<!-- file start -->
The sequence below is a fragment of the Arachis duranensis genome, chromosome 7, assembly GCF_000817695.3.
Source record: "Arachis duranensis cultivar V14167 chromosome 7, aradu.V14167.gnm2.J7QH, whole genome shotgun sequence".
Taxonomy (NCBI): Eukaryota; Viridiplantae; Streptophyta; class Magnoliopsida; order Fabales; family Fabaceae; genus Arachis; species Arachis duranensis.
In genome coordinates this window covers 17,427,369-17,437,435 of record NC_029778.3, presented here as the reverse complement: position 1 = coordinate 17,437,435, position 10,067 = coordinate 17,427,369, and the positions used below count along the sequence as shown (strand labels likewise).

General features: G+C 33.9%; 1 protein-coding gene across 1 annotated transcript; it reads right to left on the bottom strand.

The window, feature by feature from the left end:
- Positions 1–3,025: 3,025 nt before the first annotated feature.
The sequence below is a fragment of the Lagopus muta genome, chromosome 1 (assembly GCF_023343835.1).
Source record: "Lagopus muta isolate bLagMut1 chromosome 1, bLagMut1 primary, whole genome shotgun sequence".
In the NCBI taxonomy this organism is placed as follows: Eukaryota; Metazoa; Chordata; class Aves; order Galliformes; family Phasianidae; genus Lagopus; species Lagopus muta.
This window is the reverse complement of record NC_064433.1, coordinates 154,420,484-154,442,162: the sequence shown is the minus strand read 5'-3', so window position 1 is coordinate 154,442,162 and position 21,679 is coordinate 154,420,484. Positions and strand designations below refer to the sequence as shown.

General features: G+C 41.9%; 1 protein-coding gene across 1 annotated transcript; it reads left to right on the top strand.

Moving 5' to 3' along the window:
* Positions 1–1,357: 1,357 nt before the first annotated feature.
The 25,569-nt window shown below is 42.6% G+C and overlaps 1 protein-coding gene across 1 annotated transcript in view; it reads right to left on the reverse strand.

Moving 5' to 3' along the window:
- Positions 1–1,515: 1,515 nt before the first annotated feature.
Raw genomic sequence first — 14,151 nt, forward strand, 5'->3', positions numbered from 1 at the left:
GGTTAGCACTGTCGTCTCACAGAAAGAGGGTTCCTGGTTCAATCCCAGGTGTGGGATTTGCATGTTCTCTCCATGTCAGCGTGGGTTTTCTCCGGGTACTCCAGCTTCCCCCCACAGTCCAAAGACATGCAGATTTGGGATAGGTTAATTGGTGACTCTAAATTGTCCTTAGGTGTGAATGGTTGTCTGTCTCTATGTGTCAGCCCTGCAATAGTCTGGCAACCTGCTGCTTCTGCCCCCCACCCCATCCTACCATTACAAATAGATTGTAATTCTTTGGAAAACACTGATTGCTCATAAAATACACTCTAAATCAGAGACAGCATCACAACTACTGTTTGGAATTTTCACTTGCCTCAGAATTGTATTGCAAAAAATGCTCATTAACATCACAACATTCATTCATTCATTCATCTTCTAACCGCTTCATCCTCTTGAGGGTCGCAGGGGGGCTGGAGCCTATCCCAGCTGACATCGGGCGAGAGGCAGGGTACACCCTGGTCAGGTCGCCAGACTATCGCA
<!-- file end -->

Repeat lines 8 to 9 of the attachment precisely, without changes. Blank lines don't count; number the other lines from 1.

The sequence below is a fragment of the Lagopus muta genome, chromosome 1 (assembly GCF_023343835.1).
Source record: "Lagopus muta isolate bLagMut1 chromosome 1, bLagMut1 primary, whole genome shotgun sequence".